Legal Aid

Introducing the Justice Alliance

PUBLISHED June 28, 2013

Introducing the Justice Alliance

Friends House, in Euston, was the venue for the inaugural meeting of the newly formed Justice Alliance.

Hosted and arranged by the London Criminal Courts Solicitors Association, 50 organisations attended the meeting on 27th June 2013.

This alliance is not about any one group, or about lawyers, it's an alliance brought together by the common threat posed by ongoing and proposed cuts to legal aid, to scope and to access.

Amongst the organisations who attended were groups representing the voluntary sector, campaigning and grass roots organisations, charities, trade unions, Civil and Criminal Lawyers.

Each group had its own valuable story to tell as to how their constituents would be affected by these new proposals and recent cuts. Many were already suffering as a result of recent cuts and withdrawal of access to assistance and representation.

There were common themes raised by the groups such as access to justice, state accountability and that cuts do not mean savings in the long term.

There was a positive and dynamic energy to the meeting and a real feeling of unity of purpose. There were many common concerns which the whole alliance could appreciate and hope to come together to embrace an approach to tackle them together.

Even when the fire alarm went off (no alibi provided yet by Mr Grayling!) sub groups of the meeting continued to plan and define the role of the Alliance.

The meeting focussed on what we are as an organisation, our collective aims and actions we can take moving forward.

Agreeing anything in a group is hard, particularly when 50 organisations are represented, but there was a vibe from all to move this Alliance on and to agree our terms of reference.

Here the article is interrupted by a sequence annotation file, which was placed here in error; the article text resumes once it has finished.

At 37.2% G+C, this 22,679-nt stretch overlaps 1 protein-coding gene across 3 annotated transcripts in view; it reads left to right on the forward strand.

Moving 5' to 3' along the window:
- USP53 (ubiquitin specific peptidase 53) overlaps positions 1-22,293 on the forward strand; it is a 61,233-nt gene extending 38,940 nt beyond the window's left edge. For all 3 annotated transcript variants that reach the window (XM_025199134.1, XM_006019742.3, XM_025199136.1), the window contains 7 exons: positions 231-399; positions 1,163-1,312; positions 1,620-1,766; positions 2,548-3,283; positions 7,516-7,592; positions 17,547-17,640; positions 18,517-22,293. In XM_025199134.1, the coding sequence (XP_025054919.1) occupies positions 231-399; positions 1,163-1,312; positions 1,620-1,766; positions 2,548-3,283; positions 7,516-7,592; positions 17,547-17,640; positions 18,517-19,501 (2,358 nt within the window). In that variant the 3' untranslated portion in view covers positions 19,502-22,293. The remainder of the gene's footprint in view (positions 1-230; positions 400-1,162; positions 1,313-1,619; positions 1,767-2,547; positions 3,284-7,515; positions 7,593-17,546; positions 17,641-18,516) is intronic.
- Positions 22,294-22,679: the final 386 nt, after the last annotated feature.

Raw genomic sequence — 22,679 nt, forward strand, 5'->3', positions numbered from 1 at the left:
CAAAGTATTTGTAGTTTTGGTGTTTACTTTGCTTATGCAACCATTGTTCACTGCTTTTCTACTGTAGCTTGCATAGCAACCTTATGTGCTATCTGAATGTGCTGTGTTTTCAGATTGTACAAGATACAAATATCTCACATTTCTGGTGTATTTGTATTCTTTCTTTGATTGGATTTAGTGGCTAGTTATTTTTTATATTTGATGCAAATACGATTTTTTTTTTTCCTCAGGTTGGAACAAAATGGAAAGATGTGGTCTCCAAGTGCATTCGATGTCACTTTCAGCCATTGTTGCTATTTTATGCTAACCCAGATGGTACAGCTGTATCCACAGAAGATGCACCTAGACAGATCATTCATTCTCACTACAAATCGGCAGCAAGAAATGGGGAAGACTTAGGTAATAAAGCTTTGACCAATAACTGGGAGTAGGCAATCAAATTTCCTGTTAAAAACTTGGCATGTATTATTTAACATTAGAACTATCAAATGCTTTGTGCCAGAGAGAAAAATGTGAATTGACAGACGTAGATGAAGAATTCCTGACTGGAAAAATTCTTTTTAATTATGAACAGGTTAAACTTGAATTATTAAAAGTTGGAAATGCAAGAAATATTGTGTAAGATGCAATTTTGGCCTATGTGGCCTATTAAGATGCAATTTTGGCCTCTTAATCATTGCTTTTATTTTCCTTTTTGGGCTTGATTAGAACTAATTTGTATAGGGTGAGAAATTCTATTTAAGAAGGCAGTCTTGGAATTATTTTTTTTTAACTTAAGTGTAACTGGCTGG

A focussed discussion on action to be taken highlighted several key areas: An event on 30th July 2013 to celebrate the anniversary of the birth of legal aid. A sub group was set up to work on press and social media. A group was set up to collate and build up case studies.

Many groups offered resources to help the Alliance to grow. A website was discussed and press releases etc.

This meeting was arranged at short notice and yet 50 organisations were represented, it is likely the Alliance will grow and have a bigger voice and influence in the debates concerning access to justice.

We live in a world where the accountability of the state is never out of the public eye. Only this week we have heard about secret courts and the concerning allegations that the police tried to smear the Lawrence family and record confidential meetings and spy on civil liberties lawyers including members of the LCCSA! The establishment of an alliance such as this is long overdue. It is hoped we can create a body that can protect the rights of the individual, the vulnerable and the exploited.

It was a very exciting meeting to be involved in; the Alliance has been created; now the work must begin.